College football • Sellwood, Hackett came late to the game, but have had a big impact.
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One guy came to Utah with hopes of playing in the NFL, even though he had no idea where the state was located or what the NFL was. The other was more known for his track achievements and soccer ability, and thought football was a crazy sport the first time he saw it.
Together, the two guys with accents make up one of the most potent punting duos in the country.
An often overlooked aspect of football, punting has been crucial for the Utes this year, particularly with the offense struggling as it is. That Tom Hackett and Sean Sellwood are two of the more unlikely successes in the sport, well, that only adds to the mystique.
Leave it to a South African and an Australian to rule a position like nobody has since the days of Louie Sakoda, a guy who became a cult figure on Utah's campus. Neither one has been crowned "King" like Sakoda was, but they do deserve their own honorary positions.
"Those guys, they're totally goofy guys," Utah quarterback Travis Wilson said. "We're always making fun of them with their accents, and Tom doesn't really know much about football at all, but they're both doing a great job."
Utah is third in the Pac-12 in net punting, averaging 39.7 yards. Sellwood ranks second in the league, averaging 47.3 yards per punt and would rank third nationally if he had enough punts to qualify. Hackett, who specializes in rugby-style kicks, has placed 11 of his 20 punts inside the 20-yard line. Of those, six have landed inside the 10-yard line and four have landed inside the 5-yard line.
Utah coach Kyle Whittingham, who, like many coaches, tends to leave the punters alone while they "do their thing," nevertheless is thankful for their contributions.
"They've been a real weapon for us this year," Whittingham said. "Both of them have been really consistent."
Sellwood moved with his family from South Africa to Utah 15 years ago. An all-state player in soccer and track star, Sellwood decided to give football a try while attending Judge Memorial High School. He admits being clueless about the sport, but he could smack the heck out of the ball when told to do so.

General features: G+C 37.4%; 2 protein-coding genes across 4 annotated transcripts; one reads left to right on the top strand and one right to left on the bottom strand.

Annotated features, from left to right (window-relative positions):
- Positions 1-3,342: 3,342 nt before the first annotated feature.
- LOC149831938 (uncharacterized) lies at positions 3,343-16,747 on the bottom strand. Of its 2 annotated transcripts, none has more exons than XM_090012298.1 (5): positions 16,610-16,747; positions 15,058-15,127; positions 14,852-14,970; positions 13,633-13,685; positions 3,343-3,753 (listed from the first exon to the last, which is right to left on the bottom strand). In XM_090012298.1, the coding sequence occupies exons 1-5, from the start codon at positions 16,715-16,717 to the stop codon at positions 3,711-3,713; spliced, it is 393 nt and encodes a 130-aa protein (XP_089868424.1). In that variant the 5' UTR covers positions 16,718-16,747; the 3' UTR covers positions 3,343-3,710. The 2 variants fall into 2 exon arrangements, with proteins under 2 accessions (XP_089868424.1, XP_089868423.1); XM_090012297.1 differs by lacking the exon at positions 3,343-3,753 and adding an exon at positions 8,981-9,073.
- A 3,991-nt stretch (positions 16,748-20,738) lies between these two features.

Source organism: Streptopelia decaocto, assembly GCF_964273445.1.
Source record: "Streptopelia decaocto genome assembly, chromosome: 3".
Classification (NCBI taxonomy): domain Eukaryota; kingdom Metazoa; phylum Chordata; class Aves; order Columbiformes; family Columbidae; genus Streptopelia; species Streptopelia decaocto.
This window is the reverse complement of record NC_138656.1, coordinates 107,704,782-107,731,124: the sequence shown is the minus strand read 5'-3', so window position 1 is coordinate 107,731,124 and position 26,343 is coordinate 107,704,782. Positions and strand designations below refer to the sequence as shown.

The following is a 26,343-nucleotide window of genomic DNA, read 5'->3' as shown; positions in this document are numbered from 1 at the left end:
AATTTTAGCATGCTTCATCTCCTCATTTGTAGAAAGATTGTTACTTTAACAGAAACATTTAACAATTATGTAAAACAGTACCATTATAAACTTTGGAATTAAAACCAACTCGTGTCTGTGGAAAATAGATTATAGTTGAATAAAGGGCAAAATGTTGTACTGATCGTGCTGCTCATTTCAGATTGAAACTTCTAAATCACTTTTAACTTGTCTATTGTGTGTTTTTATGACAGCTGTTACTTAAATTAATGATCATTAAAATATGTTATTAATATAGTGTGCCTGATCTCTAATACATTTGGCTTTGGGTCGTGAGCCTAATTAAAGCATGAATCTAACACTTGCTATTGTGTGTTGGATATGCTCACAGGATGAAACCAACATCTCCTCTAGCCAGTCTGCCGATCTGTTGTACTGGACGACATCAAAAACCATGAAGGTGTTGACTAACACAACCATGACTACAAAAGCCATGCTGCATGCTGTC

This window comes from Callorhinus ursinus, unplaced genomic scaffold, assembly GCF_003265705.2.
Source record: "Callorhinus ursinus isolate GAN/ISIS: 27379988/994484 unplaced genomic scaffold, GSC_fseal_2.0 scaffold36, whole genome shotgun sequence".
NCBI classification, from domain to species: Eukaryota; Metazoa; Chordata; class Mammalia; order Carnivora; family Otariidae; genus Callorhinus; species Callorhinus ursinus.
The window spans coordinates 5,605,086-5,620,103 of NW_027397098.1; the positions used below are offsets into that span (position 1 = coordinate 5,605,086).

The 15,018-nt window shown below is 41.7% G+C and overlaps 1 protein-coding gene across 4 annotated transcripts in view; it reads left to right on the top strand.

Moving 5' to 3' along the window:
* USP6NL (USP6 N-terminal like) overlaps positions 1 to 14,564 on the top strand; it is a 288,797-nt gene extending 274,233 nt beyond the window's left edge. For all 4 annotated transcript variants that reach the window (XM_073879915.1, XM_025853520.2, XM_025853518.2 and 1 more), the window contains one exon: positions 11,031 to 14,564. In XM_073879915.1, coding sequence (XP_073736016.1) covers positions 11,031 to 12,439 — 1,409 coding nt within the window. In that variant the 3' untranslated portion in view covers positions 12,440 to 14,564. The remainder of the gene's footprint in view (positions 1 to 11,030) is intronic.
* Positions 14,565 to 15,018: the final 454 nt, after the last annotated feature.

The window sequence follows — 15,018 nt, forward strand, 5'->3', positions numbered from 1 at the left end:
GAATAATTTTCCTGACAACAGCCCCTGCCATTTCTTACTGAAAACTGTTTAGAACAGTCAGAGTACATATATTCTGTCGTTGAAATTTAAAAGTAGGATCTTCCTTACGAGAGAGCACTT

He averaged 42.8 yards a punt, a number good enough to draw the attention of the Utes, who invited him aboard.
Sellwood redshirted in 2008, which allowed him to learn the nuances of his position from Sakoda. He then started pinning opponents deep in their territory and pulling in the awards in 2009.
One of his most memorable moments as a freshman came against Air Force when he pinned the Falcons inside their 10-yard line twice in the final four minutes. Last year he had 50 punts for 2,251 yards and ranked fourth in the league averaging 45 yards.
He was briefly ranked the top punter in the country earlier this year, an achievement he credited to his work in the offseason.
"It started last year and I just kept working at it," he said. "I worked hard on consistency, hitting balls over and over again and it is paying off."
While Sellwood came to America when his father was transferred for work, Hackett arrived with the goal of getting an education and a possible shot at the NFL even if he had no idea what the league was all about when he got here.
Hackett went to a pro kicking school to learn how to boot spirals. His tapes were sent to a bunch of schools, including Utah. Special teams coordinator Jay Hill liked what he saw, and Hackett was invited to walk on with a preferred scholarship, meaning he was in line for one in the future.
His debut wasn't exactly what he imagined it would be, but it worked. Inserted against BYU, Hackett walked onto the field finally understanding what the rivalry was all about. Suddenly, he had a case of nerves even his laid-back Aussie attitude couldn't handle.
"Wearing all the gear, helmets and stuff, I'd never worn this stuff before I got here, then on my first snap I fumbled," he said. "The stadium was loud. I'm not going to lie, and my heart sunk. I picked it up and instinct just took over and I kicked it and it spiraled. I guess it was a good thing."
His punt landed on the 5-yard line, one of three that landed inside the 10-yard line that day. Hackett was awarded Pac-12 Special Team Player of the Week award, something that had to be explained to him.
"I learned it was a good thing," he said.
Hackett, who confesses he still doesn't understand all the rules of football, amuses his teammates with his lack of knowledge of the game and the country.
"I had no idea about Utah until I did some research and learned about Mormons," he said. "I didn't know it got cold here. People tell me to get a North Face jacket and a beanie and I'll be fine."
Comments like that make teammates such as John White shake their heads, but as long as the two keep placing kicks right where they should be, they have the admiration of their teammates.
"They're funny," White said. "But I love those guys. They get it done every week."
• 6-0, 190 lbs., Fr.
• Melbourne, Australia, Scotch College
Of note • Has 20 punts, 11 of which have landed inside the 10-yard line and four have landed inside the 5-yard line. ... Named the Pac-12 Special Teams Player of the Week after he placed three punts inside the 10-yard line against BYU.
• 6-3, 203, Sr.
• Salt Lake City, Judge Memorial H.S.
Of note • Ranks second in the Pac-12 averaging 47.3 yards a punt. ... Tied with Louie Sakoda with 50 career punts of 50-plus yards. ... Ranks fourth all-time with 8,169 career punt yards. ... Had 50 punts for 2,251 yards in 2011.
Arizona at Utah
P Saturday, 8 p.m.
TV • ESPNU